Following is the 52nd post in a series from Parker Law Group about recent changes to the California Bar Association (CBA)’s Rules of Professional Conduct (RPC). This rule is found in Chapter 8 – “Maintaining the Integrity of the Profession,” focusing on false statements made while applying for admission to practice law. This Rule of Professional Conduct, as revised, is as follows:
Rule 8.1 False Statement Regarding Application for Admission to Practice Law
(a) An applicant for admission to practice law shall not, in connection with that person’s own application for admission, make a statement of material fact that the lawyer knows to be false, or make such a statement with reckless disregard as to its truth or falsity.
(b) A lawyer shall not, in connection with another person’s application for admission to practice law, make a statement of material fact that the lawyer knows to be false.
(c) An applicant for admission to practice law, or a lawyer in connection with an application for admission, shall not fail to disclose a fact necessary to correct a statement known by the applicant or the lawyer to have created a material misapprehension in the matter, except that this rule does not authorize disclosure of information protected by Business and Professions Code section 6068, subdivision (e) and rule 1.6.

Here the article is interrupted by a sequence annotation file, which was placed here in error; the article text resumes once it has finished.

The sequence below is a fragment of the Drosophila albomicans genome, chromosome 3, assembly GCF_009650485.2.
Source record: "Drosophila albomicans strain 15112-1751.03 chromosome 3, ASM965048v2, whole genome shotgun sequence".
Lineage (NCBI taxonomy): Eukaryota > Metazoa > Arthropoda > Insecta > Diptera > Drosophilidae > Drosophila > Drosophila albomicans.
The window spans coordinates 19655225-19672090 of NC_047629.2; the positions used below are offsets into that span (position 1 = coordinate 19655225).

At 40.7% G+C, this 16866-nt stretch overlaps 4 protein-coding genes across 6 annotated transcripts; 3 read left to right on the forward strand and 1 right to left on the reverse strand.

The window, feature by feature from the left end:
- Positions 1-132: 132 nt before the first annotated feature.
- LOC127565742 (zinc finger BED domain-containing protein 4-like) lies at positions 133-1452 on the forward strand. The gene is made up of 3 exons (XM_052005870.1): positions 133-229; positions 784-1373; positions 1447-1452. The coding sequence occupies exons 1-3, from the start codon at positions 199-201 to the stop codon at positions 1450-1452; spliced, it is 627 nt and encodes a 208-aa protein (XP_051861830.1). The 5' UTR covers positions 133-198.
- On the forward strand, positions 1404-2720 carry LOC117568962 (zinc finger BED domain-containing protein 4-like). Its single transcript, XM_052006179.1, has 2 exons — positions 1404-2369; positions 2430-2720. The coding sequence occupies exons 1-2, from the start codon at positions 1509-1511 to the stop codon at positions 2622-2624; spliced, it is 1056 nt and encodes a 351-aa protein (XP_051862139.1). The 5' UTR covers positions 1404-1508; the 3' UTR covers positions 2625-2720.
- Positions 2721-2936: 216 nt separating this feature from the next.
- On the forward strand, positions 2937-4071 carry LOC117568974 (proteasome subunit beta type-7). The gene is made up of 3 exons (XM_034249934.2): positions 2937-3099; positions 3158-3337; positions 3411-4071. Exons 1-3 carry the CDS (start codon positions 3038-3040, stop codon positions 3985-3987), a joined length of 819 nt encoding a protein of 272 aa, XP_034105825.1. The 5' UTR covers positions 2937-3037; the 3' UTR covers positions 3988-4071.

(d) As used in this rule, “admission to practice law” includes admission or readmission to membership in the State Bar; reinstatement to active membership in the State Bar; and any similar process relating to admission or certification to practice law in California or elsewhere.
The first two subdivisions of the CBA’s revised rule – Rule 8.1(a)-(b), as set forth above – include basically the same information that was in the previous RPC’s Rule 1-200(A)-(B). However, subds. (c) and (d) of the new rule don’t match any wording found in the previous version’s (C). (CBA’s previous version only had three subdivisions.) Rule 1-200(C) in the previous version said: “This rule shall not prevent a member from serving as counsel of record for an applicant for admission to practice in proceedings related to such admission.” Subd. (c) of the revised rule talks about failure to disclose a fact necessary to correct a statement made in an application (with the exception of information protected by Bus. & Prof. Code § 6068(e) and Rule 1.6). Subd. (d) lists examples to help clarify the meaning of the term “admission to practice law.”
Titled “Bar Admission & Disciplinary Matters,” Rule 8.1 of the American Bar Association (ABA)’s Model RPC discusses this topic much more succinctly than does the CBA’s revised rule. The ABA’s rule basically says that an applicant for admission to the bar shall not knowingly make a false statement of material fact or fail to disclose a fact necessary to correct a misapprehension that is known to have arisen.
Benefit: Generally speaking, the expansion of this rule can help prevent unqualified applicants from being admitted to the California State Bar – protecting potentially large numbers of individuals who may seek representation in the future.
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